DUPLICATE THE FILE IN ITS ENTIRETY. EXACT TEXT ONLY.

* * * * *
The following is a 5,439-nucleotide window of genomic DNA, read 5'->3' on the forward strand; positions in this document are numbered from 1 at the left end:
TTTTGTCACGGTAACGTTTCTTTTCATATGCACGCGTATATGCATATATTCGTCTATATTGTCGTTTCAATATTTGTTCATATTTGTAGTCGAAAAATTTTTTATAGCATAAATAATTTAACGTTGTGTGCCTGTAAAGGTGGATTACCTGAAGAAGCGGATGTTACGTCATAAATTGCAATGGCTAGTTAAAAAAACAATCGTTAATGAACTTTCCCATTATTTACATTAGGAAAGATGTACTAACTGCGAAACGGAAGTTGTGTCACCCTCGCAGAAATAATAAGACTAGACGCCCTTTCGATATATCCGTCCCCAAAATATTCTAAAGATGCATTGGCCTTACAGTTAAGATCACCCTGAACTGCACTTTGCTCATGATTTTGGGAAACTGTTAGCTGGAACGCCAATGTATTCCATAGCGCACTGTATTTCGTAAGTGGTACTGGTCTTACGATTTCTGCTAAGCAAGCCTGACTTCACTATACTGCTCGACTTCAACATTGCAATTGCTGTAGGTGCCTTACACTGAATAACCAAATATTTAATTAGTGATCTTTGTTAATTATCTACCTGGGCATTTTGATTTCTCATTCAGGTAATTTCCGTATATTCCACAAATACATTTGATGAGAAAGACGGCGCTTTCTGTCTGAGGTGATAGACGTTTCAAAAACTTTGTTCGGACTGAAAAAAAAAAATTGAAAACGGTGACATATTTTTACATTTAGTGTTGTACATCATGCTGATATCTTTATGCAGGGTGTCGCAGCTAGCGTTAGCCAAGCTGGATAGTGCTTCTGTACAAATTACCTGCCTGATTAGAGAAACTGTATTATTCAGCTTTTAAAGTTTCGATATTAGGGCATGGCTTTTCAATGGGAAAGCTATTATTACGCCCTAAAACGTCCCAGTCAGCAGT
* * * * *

The following is a 5,439-nucleotide window of genomic DNA, read 5'->3' on the forward strand; positions in this document are numbered from 1 at the left end:
TTTTGTCACGGTAACGTTTCTTTTCATATGCACGCGTATATGCATATATTCGTCTATATTGTCGTTTCAATATTTGTTCATATTTGTAGTCGAAAAATTTTTTATAGCATAAATAATTTAACGTTGTGTGCCTGTAAAGGTGGATTACCTGAAGAAGCGGATGTTACGTCATAAATTGCAATGGCTAGTTAAAAAAACAATCGTTAATGAACTTTCCCATTATTTACATTAGGAAAGATGTACTAACTGCGAAACGGAAGTTGTGTCACCCTCGCAGAAATAATAAGACTAGACGCCCTTTCGATATATCCGTCCCCAAAATATTCTAAAGATGCATTGGCCTTACAGTTAAGATCACCCTGAACTGCACTTTGCTCATGATTTTGGGAAACTGTTAGCTGGAACGCCAATGTATTCCATAGCGCACTGTATTTCGTAAGTGGTACTGGTCTTACGATTTCTGCTAAGCAAGCCTGACTTCACTATACTGCTCGACTTCAACATTGCAATTGCTGTAGGTGCCTTACACTGAATAACCAAATATTTAATTAGTGATCTTTGTTAATTATCTACCTGGGCATTTTGATTTCTCATTCAGGTAATTTCCGTATATTCCACAAATACATTTGATGAGAAAGACGGCGCTTTCTGTCTGAGGTGATAGACGTTTCAAAAACTTTGTTCGGACTGAAAAAAAAAAATTGAAAACGGTGACATATTTTTACATTTAGTGTTGTACATCATGCTGATATCTTTATGCAGGGTGTCGCAGCTAGCGTTAGCCAAGCTGGATAGTGCTTCTGTACAAATTACCTGCCTGATTAGAGAAACTGTATTATTCAGCTTTTAAAGTTTCGATATTAGGGCATGGCTTTTCAATGGGAAAGCTATTATTACGCCCTAAAACGTCCCAGTCAGCAGT